Obesity is no longer considered a cosmetic issue that is caused by overeating and a lack of self control. The World Health Organization along with National and International medical and scientific societies, now recognize obesity as a chronic progressive disease resulting from multiple environmental and genetic factors.

The disease of obesity is characterized by an excessive accumulation of body fat.

The Body Mass Index is one measure used to define overweight and obesity and considered a more accurate estimate of body fatness.


Do I qualify for surgery?

Overweight is defined as a Body Mass Index (BMI) of 30 or higher and extreme Obesity is a BMI of 40 or greater. Extreme obesity is often referred to as Morbid Obesity due to associated health risks.Most insurance companies will require documentation of a co-morbid condition for a BMI of 35 – 39.9 to qualify for bariatric surgery.

Do-morbid conditions include, but not limited to:

  • Type II diabetes
  • Hypertension
  • Sleep apnea


Status BMI
Very severely underweight 15
Severely underweight 15 – 16
Underweight 16 – 18.5
Normal   (health weight) 18.5 – 25
Overweight 25 – 30
Obese Class I   (moderately obese) 30 – 35
Obese Class II   (severely obese) 35 – 39.9
Obese Class III (very severely obese) 40










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Obesity and Prevalence and Rate of Occurrence

According to the WHO, 65% of the world’s population lives in countries where overweight and obesity kills more than underweight. Approximately 500 million adults in the world are affected by obesity and one billion are affected by overweight along with 48 million children.
In the US, epidemiological data from an ongoing study show that 34% of adults more than 20 years old are affected by obesity and 68% are overweight. Obesity affects 10% of children between 2 and 5 years of age, 2% between 6 -11 years old and 18% of adolescents.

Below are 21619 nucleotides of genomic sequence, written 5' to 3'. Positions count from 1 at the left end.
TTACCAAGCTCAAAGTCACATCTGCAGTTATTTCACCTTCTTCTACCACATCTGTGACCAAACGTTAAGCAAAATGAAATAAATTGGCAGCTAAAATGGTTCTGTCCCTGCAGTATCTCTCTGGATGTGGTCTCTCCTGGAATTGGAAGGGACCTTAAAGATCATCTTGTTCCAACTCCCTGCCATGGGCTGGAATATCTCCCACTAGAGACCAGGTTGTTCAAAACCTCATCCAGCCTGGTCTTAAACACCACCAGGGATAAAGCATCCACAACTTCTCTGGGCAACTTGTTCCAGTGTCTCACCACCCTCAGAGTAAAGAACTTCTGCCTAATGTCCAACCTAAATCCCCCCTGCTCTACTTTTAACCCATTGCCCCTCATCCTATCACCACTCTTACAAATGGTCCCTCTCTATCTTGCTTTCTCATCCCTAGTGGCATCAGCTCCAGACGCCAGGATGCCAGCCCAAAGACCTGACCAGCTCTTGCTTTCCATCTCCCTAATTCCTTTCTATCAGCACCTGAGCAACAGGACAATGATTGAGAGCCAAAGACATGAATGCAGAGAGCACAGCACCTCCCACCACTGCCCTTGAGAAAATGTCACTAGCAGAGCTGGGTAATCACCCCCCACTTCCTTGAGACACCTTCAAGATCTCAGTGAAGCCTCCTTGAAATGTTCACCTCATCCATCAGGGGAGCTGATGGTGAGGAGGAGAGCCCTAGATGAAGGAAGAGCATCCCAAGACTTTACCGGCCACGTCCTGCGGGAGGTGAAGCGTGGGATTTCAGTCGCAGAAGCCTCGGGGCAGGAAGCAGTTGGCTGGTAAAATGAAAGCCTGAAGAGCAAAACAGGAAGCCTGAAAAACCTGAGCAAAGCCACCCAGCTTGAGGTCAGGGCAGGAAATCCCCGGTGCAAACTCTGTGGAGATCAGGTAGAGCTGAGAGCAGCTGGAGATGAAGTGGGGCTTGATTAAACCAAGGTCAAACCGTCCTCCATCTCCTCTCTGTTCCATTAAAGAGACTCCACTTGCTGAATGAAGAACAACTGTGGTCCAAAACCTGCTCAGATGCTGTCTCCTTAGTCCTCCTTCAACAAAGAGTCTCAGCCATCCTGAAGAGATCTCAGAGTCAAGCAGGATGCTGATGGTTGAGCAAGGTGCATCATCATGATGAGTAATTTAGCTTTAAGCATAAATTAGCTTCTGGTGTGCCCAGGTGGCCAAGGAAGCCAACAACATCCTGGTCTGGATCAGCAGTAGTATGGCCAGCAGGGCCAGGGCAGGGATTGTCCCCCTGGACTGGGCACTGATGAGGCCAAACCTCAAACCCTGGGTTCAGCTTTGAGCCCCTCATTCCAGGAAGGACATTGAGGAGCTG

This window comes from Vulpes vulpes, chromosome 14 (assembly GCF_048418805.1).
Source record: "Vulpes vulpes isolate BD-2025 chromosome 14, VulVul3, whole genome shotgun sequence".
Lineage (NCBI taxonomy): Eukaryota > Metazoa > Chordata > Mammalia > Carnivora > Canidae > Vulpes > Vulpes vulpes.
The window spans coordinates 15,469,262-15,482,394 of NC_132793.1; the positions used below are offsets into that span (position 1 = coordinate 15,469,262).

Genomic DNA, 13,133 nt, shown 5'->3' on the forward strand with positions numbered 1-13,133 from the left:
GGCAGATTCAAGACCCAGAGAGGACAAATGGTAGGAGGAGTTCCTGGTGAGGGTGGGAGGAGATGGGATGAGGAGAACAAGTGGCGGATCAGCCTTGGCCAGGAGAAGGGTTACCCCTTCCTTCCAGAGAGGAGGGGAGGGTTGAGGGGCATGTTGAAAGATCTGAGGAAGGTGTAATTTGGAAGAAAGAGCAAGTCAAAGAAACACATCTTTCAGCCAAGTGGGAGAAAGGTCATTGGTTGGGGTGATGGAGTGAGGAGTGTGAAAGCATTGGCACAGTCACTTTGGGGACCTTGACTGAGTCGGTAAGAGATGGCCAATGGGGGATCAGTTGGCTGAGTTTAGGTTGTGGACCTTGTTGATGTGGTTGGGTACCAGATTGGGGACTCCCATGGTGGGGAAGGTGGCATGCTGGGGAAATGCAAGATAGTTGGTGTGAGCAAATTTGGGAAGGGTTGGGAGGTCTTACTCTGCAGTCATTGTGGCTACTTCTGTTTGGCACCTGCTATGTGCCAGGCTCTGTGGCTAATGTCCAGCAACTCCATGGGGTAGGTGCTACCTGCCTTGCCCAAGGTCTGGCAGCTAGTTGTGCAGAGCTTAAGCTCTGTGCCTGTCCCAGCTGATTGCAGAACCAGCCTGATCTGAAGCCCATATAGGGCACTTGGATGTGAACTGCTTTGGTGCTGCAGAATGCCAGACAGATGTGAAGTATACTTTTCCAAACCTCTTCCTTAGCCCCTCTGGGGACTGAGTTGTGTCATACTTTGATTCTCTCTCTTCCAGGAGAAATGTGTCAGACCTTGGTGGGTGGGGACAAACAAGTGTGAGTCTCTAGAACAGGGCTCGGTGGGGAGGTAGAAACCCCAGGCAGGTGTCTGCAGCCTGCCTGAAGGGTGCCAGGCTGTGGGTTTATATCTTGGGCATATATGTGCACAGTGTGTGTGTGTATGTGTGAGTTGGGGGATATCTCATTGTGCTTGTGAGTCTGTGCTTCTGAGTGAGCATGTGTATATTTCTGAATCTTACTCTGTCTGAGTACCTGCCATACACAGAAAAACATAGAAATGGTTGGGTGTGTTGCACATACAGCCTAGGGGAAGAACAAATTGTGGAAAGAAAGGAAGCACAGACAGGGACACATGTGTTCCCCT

Throughout the last 20-25 years, the prevalence of obesity has been increasing at an alarming rate.

Complications of Obesity

Obese patients have more risk for:

• Type II diabetes
• Joint problems
• Hypertension
• Heart disease
• Gallbladder problems
• Psychological issues
• Infertility problems
• Incontinence
• Certain types of cancer
• Digestive disorders, such as GERD
• Breathing difficulties, such as sleep apnea or asthma

Risks to psychological and social well-being:

• Discrimination
• Social isolation
• Negative self-image
• Difficulty with day to day living
• Body movements are more difficult
• May become short of breath with minimal exertion
• Public transportation
• Difficulty maintaining personal hygiene
• May avoid medical care


Treatment Option

The non-surgical treatments that have been regarded as the conventional methods to achieve weight loss, are:

• Diet
• Medication
• Exercise

Unfortunately, research has shown that people with a BMI greater than 35 generally fail to produce permanent weight loss. With the above mentioned methods, several studies have shown that weight loss is approximately 10% of their body weight, and tend to regain two-thirds of it back within one year and almost all of it within five years.